By Tahir Iqbal
The nineteenth century witnessed a great change in the outlook of Muslims of the Subcontinent. Colonialism, along with the development of scientific attitude , affected the religious universe drastically. And, this, in turn, led to a hot debate on ‘religious dogmas and rationality’; rather a paradigm shift in the thought of educated Muslims. This shift created a modernist school, comprised mainly of those Muslims who showed a keen receptiveness to western institutions of learning and who judged things through the prism of modernity.
This intellectual vibrancy took place in a more enthusiastic and radical way around the person of Sir Syed Ahmad khan, who was born in Delhi in 1817. To make the reconcilation between religion and western attitude, was central to his religious philosophy. He started a famous periodical ‘Tahdhib al-Akhlaq’ and set up a scientific society for translating English books into Urdu so that the Muslims of the subcontinent would get acquainted with the advanced/progressive ideas of the West.
While expounding the belief in naturalism, he stated, “’Today we are in need of modern ‘Ilmalkalam’ by which we should refute the dogmas of modern Science or show that they are in conformity with the Islamic creeds.” According to him, whole physical universe including man is the work of God and religion is His word, so there can’t be any contradiction between the two. “The only touchstone of a real religion can be this: if it is in conformity with human nature or with nature in general, then it is true and real.”
Like the modernists of Christian world, he too tried to relinquish the metaphysical realities from the realm of faith. Reason and empiricism, according to him, are the only yardsticks to measure the reality. Swathed with the ideas of rationalism , he maintained that there is no intermediary between God and the prophet(SAW). Gabriel is in reality a symbolic representation of the prophetic faculty. Eschatologically, he further maintained that paradise and hell described in a sensuous terms in the sacred text are just emblematical representation of the psychological states of individuals in the life after death. Ibn Khuldun, a great Muslim historian and thinker, dealt well with the people like Sir Syed who were the preachers of rationalism during medieval era and has rightly mentioned in his famous ‘Muqadimah’ that the mind is an accurate scale, whose recordings are certain and reliable; but to use it to weigh questions relating to the unity of God, or after life, or nature of prophecy or other such subjects falling outside its range, is like trying to use a goldsmith’s scale to weigh mountains.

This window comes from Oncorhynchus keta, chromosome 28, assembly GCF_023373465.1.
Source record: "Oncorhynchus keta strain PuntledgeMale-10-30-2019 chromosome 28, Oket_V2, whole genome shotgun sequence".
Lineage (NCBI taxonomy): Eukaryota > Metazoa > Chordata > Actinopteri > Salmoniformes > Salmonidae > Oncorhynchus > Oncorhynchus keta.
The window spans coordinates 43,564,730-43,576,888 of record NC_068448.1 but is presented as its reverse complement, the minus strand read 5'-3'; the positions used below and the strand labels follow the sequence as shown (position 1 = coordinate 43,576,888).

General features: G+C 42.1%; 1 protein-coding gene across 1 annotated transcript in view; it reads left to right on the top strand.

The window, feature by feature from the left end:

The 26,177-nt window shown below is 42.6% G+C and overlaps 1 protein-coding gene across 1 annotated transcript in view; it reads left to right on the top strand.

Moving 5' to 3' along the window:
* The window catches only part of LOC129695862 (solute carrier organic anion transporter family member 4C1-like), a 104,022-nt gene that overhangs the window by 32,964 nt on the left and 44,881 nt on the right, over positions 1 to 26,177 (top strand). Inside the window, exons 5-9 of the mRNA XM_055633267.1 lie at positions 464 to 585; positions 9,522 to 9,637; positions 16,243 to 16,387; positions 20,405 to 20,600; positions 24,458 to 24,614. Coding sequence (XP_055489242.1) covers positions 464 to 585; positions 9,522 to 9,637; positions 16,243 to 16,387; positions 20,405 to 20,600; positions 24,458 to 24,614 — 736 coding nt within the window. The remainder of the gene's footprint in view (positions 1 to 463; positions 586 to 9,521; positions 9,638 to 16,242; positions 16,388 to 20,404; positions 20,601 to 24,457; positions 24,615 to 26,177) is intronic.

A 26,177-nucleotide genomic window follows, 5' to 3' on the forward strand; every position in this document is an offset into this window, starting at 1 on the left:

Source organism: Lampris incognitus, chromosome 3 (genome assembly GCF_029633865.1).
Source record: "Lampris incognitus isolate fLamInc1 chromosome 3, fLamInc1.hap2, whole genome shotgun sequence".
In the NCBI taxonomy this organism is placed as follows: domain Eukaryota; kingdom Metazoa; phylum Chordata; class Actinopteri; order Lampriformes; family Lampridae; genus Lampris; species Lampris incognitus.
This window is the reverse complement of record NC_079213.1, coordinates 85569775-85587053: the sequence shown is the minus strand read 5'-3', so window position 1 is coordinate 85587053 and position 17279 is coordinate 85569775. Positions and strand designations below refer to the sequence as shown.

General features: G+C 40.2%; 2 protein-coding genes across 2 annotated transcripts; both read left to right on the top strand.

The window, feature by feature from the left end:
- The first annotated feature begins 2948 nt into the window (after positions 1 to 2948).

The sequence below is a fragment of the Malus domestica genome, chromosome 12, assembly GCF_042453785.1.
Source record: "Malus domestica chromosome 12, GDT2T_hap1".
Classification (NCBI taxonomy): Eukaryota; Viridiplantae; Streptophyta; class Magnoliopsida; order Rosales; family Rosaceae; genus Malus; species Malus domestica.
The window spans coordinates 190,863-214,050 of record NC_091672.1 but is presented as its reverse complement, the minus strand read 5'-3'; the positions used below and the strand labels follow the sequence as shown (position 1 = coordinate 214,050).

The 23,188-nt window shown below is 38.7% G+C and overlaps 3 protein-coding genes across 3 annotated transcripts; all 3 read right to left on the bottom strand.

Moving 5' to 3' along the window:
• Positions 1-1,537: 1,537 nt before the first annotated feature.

To reconstruct the edifice of Muslim civilization, Sir Syed strongly advocated the ijtihadic endeavour. Apart from trying to untie the cosmic knots with reason and science, his buttressing to nullify ‘taqlid’ was very energetic and progressive. ‘Taqlid’’ is the sole reason , according to him, for the downfall of muslim Ummah. Sir Syed Ahmad Khan not only started a sort of neo-mutazilte understanding of the cosmos and the sacred text but also endeavoured to dilute the antagonistic attitude of western colonials. To meet this end, he dedicated himself to write an exegesis of the Bible in the light of Islamic intellectualism. ‘Tabayin al-kalamfi Tafsir al-Torahwa al-injilalamillahal-Islam’ is the name of that exegesis. It is not a commentary in a sense of Muslim tafsir of the Qur’an. It is a collection of critical essays on certain aspects of Christianity that tends to stress the common ground rather than the differences between the Christians and Muslims . The main contention of Sir Syed , as Syed Munir Wasti would put it, is that there is no fundamental difference between the account of Christianity given in the Bible and that given in the Qur’an.
The Muslim society in India was very much hesitant to get socially intermingled with Christians. In order to dismantle this social barrier , he wrote a booklet, entitled Ahkam-i Ta’am-i Ahli-Kitab, to explain that Muslim Jurisprudence doesn’t prevent muslims from dining with the people of Book provided Haram food is not served.
Sir Syed was criticized by many main stream ulamas for his different approach from the traditional way. Abul Hasan Nadwi, a reputed Islamic scholar , said that Sir Syed’s religious education had been of an average standard: his knowledge of theological sciences, the Quran and Sunnah was neither deep nor wide. Fazlur Rahman who is known for his modern Islamic thought, also negated the scholarship of Sir Syed in Islamic sciences. One can’t have any doubt on Sir Syed’s sincerity and dedication for the upliftment of his community . As Akbar Allahabadi said about him “ hamari tu batein he batein hai, Syed kaam kartatha.” ( We indulge in mere talk. Sir Syed was a man of action).
—The author is an Assistant Professor of Islamic Studies in the Higher Education Department. He can be reached at: firstname.lastname@example.org